Authors Yu XQ, Luo Q, Smith DP, O’Connell DL and Baade PD
Review Date June 2014
Citation Med J Aust 2014; 200 (1): 586-590
In Australia it has been known for some time that place of residence is associated with disparities in cancer survival, including prostate cancer survival, with patients in rural and remote areas having poorer survival. Although policies and programs have been implemented to address the urban-rural disparities, geographic differences in prostate cancer survival may not have improved. Given it has been shown that PSA testing rates are higher in capital cities than other areas, it may be that men in urban areas are having more early stage cancers diagnosed than those in rural areas, which could go some way to explain the differences in survival; cancer stage at diagnosis is therefore important to consider.
The authors aimed i) to determine whether the previously reported urban–rural differential in prostate cancer survival was evident after adjusting for demographic and clinical factors, and ii) with an extra 11 years data following the authors’ previous report, to investigate temporal trends in the urban-rural inequalities in prostate cancer survival.
Data from the NSW Central Cancer Registry on all first primary prostate cancers diagnosed in 18-84 year-old men between 1982 and 2007 (excluding cases reported only on death certificate or postmortem diagnoses) that were prevalent cases in 1992-2007 were used in the analysis. The outcome variable was all-cause survival time after diagnosis up to 2007, obtained through record linkage with NSW death databases. Predictor variables included place of residence (major cities, inner regional and rural), and area-based measures of socioeconomic status and a proxy measure of PSA testing as well as age at diagnosis (18-64, 65-74, 75-84 years) and spread of disease at diagnosis (localised, non-localised and unknown).
Survival relative to the general population was calculated using period analysis using 3 at-risk periods: 1992-1996, 1997-2001, 2002-2007. Poisson regression was used to adjust for prognostic factors. Estimates of relative excess risk (RER) of death (other areas compared to major cities) over 10 years of follow-up in relation to geographic remoteness after adjusting for other prognostic factors were derived from the model.
68,686 men diagnosed with prostate cancer from January 1982 to December 2007 in New South Wales were included in the analysis. 67.8% lived in major cities; 47.7% had localised disease and 42.5% stage unknown. Men in inner regional or rural areas less likely to have localised disease and more likely to have cancer of unknown stage than those in cities, and incidence rates were also higher.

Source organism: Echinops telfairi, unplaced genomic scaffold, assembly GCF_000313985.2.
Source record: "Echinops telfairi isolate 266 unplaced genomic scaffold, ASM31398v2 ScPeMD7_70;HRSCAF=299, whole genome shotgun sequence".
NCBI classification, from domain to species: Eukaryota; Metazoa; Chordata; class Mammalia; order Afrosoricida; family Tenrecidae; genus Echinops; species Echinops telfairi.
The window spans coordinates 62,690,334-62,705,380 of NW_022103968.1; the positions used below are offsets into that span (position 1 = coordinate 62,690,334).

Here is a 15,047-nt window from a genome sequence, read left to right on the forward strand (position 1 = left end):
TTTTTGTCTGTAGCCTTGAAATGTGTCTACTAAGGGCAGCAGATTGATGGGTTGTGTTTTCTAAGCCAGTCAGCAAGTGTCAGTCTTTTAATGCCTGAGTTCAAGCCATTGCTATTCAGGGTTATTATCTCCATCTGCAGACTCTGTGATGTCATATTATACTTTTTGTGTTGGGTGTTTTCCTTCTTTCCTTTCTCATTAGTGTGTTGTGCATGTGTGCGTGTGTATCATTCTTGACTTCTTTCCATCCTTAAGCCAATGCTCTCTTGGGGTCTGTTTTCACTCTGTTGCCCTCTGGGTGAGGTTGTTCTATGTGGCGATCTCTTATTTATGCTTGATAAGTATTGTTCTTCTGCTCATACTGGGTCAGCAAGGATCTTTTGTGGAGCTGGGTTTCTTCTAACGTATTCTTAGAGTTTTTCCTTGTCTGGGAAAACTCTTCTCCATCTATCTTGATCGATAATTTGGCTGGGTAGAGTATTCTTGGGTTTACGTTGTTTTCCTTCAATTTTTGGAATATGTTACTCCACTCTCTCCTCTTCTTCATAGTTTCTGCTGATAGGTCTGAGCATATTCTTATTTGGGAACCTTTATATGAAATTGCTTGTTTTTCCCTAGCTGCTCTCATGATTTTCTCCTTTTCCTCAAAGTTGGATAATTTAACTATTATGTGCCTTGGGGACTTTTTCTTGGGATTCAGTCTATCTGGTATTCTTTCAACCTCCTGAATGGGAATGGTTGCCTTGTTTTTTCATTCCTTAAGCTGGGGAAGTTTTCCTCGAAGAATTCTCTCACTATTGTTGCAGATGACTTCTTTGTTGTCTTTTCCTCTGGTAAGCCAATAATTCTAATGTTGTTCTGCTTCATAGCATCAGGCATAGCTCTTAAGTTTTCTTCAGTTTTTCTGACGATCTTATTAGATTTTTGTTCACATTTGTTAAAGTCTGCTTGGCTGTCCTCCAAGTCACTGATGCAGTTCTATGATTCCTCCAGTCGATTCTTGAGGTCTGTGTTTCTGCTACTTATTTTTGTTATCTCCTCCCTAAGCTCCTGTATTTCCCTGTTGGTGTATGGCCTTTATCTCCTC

Overall, 10-year survival increased during the study period, increasing from 57.5% in 1992–1996 and 75.7% in 1997–2001 to 83.7% in 2002–2007; trends observed across categories of geographic remoteness and socioeconomic status. Urban–rural differentials were significant (P < 0.001) after adjusting for five important prognostic factors, with men living outside major cities having higher risk of death from prostate cancer (RER, 1.18 and 1.32 for inner regional and rural areas, respectively). Socioeconomic status was also a significant factor (P < 0.001) for prostate cancer mortality; the risk of dying was 34% to 40% higher for men living in socioeconomically disadvantaged areas than those living in least disadvantaged areas. There was no evidence that this inequality was reducing across time periods, particularly for men living in inner regional areas.
Although overall prostate cancer survival has improved over time, the urban–rural disparity in prostate cancer survival has not, despite policies to address inequality in outcomes across regions. The authors note that there is an urgent need for data on tumour characteristics, treatment and comorbid conditions, to help understand why these inequalities exist so that interventions and policy changes can be informed by good evidence.
Points to Note
- The survival of men diagnosed with prostate cancer in NSW improved quite dramatically from 1992 to 2007 with a 10 year survival rate of 83.7% in 2002-2007.
- However, men living outside major cities had poorer survival outcomes. This was a similar finding to past studies, suggesting any policies to address disparities by regions have not been effective.
- Unfortunately, 43% of men in the study had cancer of “unknown” stage which meant it was difficult to determine the effect of possibly higher rates of earlier stage prostate cancers in major cities due to greater PSA testing although sensitivity analyses suggested it would not explain the regional differences.
- It was not clear why regional and rural areas of NSW had higher incidence of prostate cancer as this would not support the supposition that PSA testing is higher in cities.
- The study could not determine the exact factors responsible for the differences in survival but the authors suggest access (or lack of access) to follow-up services may be implicated as well as lower socioeconomic status in areas outside major cities.
- Data on tumour characteristic, treatment and co-morbid conditions are needed to precisely determine the factors contributing to the observed differences in survival across regions so that appropriate interventions can be implemented to reduce the inequality in prostate cancer outcomes in NSW and potentially the rest of Australia.